Sunday, November 02, 2014

BUS STORY # 417 (Now Playing In The Duke City)

Downloaded from Theline by busboy4
Downloaded from Theline.

“What’re you reading?”

I’m surprised. My seat mate is a kid with a skateboard between his knees and what I take to be a graphic novel in his lap. We’ve been riding in silence since I got on at Carlisle. We’re somewhere past San Mateo now. He’s obviously taken note of the magazine rolled up tightly in both my hands.

I tell him I’m reading about Brazilian soccer. I tell him I did not really know what a rabid fan is until I started reading the article. People quit their jobs, sell their furniture, whatever it takes, to follow their teams to wherever they are playing a championship game.

He seems impressed, in the non-judgmental way we express our wonder when presented with human behaviors that are beyond rational understanding. I nod toward his book and ask him what he’s reading.

“Oh, it’s called Buddy Does Seattle.”

He explains it’s about this guy, Buddy and his friends who live in Seattle and are just getting by with whatever jobs they can get. He goes on to explain he spent eight days in Seattle, and the book captures a lot of his experience of the place.

He tells me he thinks it was a comic strip in one of the newspapers there, and now they’ve all been collected into this book.*

The Stranger?” I ask him.

He isn’t sure.

Because of the conversation, and because he’s an Asian kid, or much more likely, Asian-American, I ask him if he’s from Seattle. No, he’s from here. He went up to Seattle to get his Army discharge papers. He was in for four years.

I ask him what he’s doing now.

Skating. What he’d really like to do is get a sponsorship. He explains that would enable him to make film clips and movies of himself trick skating. A sponsorship would also mean stuff like free trucks and wheels and bearings and boards.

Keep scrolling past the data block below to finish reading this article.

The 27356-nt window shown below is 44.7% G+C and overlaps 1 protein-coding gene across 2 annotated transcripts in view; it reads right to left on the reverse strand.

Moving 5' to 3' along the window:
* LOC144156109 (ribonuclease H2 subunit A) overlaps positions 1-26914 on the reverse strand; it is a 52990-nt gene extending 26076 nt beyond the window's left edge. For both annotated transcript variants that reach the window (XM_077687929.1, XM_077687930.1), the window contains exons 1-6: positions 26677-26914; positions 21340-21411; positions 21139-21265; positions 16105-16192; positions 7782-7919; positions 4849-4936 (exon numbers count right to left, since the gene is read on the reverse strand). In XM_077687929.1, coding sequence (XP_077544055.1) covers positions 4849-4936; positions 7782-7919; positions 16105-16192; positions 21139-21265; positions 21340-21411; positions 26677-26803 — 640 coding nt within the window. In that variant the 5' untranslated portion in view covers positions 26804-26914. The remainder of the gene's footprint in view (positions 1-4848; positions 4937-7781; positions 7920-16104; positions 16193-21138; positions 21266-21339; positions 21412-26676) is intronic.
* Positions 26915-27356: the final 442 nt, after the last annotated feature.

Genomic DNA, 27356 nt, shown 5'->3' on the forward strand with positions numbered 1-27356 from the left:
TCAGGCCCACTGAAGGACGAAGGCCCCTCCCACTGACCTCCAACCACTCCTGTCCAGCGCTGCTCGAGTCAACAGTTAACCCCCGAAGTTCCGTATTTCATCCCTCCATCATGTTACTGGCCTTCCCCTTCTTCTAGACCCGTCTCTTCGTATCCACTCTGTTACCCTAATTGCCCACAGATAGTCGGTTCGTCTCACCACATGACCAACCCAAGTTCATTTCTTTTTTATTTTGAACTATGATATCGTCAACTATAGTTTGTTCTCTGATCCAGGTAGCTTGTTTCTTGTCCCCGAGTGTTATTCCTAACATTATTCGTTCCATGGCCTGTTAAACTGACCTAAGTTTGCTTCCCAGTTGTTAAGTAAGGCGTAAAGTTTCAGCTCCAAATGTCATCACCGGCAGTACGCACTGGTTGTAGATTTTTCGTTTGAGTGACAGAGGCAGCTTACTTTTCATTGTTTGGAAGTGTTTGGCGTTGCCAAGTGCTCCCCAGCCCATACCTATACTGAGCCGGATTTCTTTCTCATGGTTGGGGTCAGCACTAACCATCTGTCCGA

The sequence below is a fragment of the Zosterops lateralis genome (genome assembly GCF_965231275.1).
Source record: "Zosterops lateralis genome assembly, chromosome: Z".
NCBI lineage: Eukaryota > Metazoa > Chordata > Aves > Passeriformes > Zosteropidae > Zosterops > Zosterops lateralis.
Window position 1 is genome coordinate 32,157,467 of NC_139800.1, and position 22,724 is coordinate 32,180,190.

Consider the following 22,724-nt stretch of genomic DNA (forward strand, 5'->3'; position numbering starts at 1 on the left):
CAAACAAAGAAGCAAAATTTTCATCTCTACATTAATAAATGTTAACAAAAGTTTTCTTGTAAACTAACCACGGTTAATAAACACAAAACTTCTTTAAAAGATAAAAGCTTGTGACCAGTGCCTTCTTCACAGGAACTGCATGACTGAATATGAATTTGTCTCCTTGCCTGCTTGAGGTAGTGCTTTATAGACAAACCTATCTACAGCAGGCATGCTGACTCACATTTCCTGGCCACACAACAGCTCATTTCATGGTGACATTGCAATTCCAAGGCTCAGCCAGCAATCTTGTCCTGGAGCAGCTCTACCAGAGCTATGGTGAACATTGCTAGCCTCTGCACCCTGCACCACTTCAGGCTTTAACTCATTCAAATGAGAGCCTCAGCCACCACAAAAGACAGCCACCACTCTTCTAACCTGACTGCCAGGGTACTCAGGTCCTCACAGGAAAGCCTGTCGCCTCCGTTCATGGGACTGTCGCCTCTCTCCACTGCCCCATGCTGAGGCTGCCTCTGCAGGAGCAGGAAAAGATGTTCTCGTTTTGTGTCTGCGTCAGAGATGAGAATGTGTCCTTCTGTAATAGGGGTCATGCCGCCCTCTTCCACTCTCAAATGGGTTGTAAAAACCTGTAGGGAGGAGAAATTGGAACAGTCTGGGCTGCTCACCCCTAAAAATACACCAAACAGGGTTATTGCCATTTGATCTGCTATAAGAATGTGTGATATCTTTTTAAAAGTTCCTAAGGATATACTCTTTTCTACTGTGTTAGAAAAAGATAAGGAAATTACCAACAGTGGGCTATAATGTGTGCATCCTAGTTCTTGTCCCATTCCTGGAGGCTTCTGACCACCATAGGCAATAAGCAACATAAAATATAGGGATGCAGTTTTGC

He points to the attachment where the wheels are. Then he shows me how the front truck rocks back and forth, and he describes some of the tricks you can do with that rocking truck.

How long has he been skating?

Just since he got out of the Army. He started when he was up in Seattle, waiting for his papers.

I ask if Buddy is a skater.

No. He tells me a little more about Buddy, then opens the book and shows me the continuous comic strip story line. He explains where he’s at in the book now: Buddy’s girl friend has taken a job in Paris, and Buddy thinks she’s left him, but she really hasn’t. Meanwhile, his first girlfriend shows up and she’s a mess, and he’s trying to help her get her head straight...

So how did he get interested in skating?

He just saw people skating in Seattle, and he wanted to try it. He tells me about the different boards -- shortboards, longboards, skaters -- and the differences a wide or narrow board can make.

He’s been skating a year now, and he says the important thing is to not be afraid to try anything. If you balk at any of the hard tricks, you aren’t sponsorship material.

He pulls his skateboard up to show me that, just past the rear wheels, the board has been broken off. Then he explains he mistimed his crossing on Central; a car took it off. His tone is completely casual; no big deal. I’d say he’s fearless enough for a sponsorship. Now all he has to do is be good enough and stay in one piece.

He tells me I should see a movie, "Lords of Dogtown," which he describes as a retelling of the early days of skateboarding in Florida where trick skating really got started.**

We get to his stop. I tell him I enjoyed talking with him, and wish him luck.


*Yes, I went home and googled. You can read the complete story of Buddy Does Seattle from the publisher, Fantagraphics, here.


**Yes, again. However, this synopsis of the film by Rotten Tomatoes puts the origin of trick skateboarding in Venice, California. Click on “More” in the link to read about the preceding documentary, "Dogtown and Z-Boys."


The photo at the top of this story is downloaded from Theline.


Anonymous Anonymous said...

Really interesting. Thanks

2:28 PM  
Blogger Busboy said...

Thank you.

10:14 AM  

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